This Sunday marks the International Day of Education, which unlike ever before, is taking place during a global pandemic. With the majority of UK children currently being home-schooled, it seems more prescient than ever to celebrate the day and all it stands for.
We know that education is key to sustainable development – as defined by the Bruntland Commission Report as “development that meets the needs of the present without compromising the ability of future generations to meet their own needs.” Furthermore, it is crucial to providing children the opportunity to escape poverty and complex social issues. The closure of schools in 2020/21 is bound to have long-term effects on children. Many are already thought to be up to six months behind where they should be in their educational development. The gap in attainment between private and state schools continues to widen, as does the gap between disadvantaged children and their more affluent peers generally.
So what does this look like in real terms: In some deprived households, there will be multiple children trying to share one electronic device; in others there will be no devices available and, undoubtedly, no, or limited, internet access. But inequality in technology provision is just the tip of the iceberg. Single parent families, for example, are more likely to have limited time, support and finances. Additionally, there will be some families that are caring, and homeschooling, children with disabilities full-time. There are many families who are suffering and all deserve support.
Before we look at what is happening at a national level, we first need to get our own house in order and tackle the problems on our doorstep. Considering its affluent veneer, few are aware that Bath and North East Somerset currently sits second from last in the UK in the Education Attainment Gap listings. Many children and young people living in areas of our county are among the most deprived in the UK, perform significantly worse at all levels of the education system than those from our better off communities.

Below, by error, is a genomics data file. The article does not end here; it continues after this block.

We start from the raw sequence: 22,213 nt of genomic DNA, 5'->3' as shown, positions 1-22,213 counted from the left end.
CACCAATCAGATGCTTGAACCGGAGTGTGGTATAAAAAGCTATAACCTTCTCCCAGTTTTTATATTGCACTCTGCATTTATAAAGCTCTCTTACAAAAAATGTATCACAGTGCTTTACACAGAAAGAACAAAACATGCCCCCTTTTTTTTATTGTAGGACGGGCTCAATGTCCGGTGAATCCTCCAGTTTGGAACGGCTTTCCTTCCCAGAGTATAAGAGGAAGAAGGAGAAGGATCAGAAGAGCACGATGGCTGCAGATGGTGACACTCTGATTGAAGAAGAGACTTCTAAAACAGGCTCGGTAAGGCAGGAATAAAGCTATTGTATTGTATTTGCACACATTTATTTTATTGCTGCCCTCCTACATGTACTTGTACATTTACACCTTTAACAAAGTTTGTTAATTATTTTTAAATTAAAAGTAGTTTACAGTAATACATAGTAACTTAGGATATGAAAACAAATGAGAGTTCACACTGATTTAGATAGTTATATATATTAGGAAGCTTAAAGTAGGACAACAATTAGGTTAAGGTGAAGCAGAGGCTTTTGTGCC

Determined to make a difference and to shake up the status quo, in February 2020 St John’s launched its Foundation Fund with the vision to build a community where every child from birth to 12 years old is supported to grow into a healthy, happy and educated member of our community.
Little could we have known about what was about to be unleashed on the world.
The Fund is structured around four key areas of focus; nutritious food daily; safe spaces to go outside of school; support for behavioural and emotional needs; extra educational support.
The extra educational support will be implemented in part via our Primary Empowerment Programme, which aims to drastically reduce the Key Stage 2 gap within the next nine years using our targeted funding. This gap in educational performance between disadvantaged pupils compared to their better-off peers, is the single most striking measure of inequality, placing BaNES in the bottom decile in the UK. This funding will provide financial support for foundational reading, writing, oracy and mathematics as well as speech and language to seven schools with a disproportionate number of disadvantaged pupils.
In December, we awarded our schools £7,000 each to be used for digital equipment to support learning. The schools we are initially working with are St Mary’s Church of England Primary School; Castle Primary School; Twerton Infant School; St Martin’s Garden Primary School; Roundhill Primary; St Michaels Junior Church School and St Kenya Primary School. How crucial the timing and importance of this funding was, was lost on no-one, given the knock-on effects of the pandemic and the sea-change nationally to remote, device-led learning.
In the next few months we will be looking to engage with partners that can support our Primary Empowerment Programme. These organisations will be awarded funding they can use to deliver support to the chosen schools in the new academic year. This provision will cover emotional and behavioural support, as well as additional support with numeracy, literacy, speech and language.
Although we still have a long way to go, we are working closely with the schools to better understand their needs, the current education challenges and how our support can best be provided. Partnership working has proved the most effective way to support those in-need and ensure resources are reaching the places where they will have the biggest impact for children.
David became Chief Executive in July 2018 and he leads St John’s by following the same open, collegiate and non-hierarchical based principles he has applied throughout his career. He leads by example, encouraging self-confidence in his colleagues to make the most of their strengths and to uphold the attributes embodied in St John’s values of trust, kindness and courage. David believes passionately in the importance of St John’s role in removing inequality of opportunity in its communities and in fulfilling its purpose to change lives, for good. Read David’s full bio.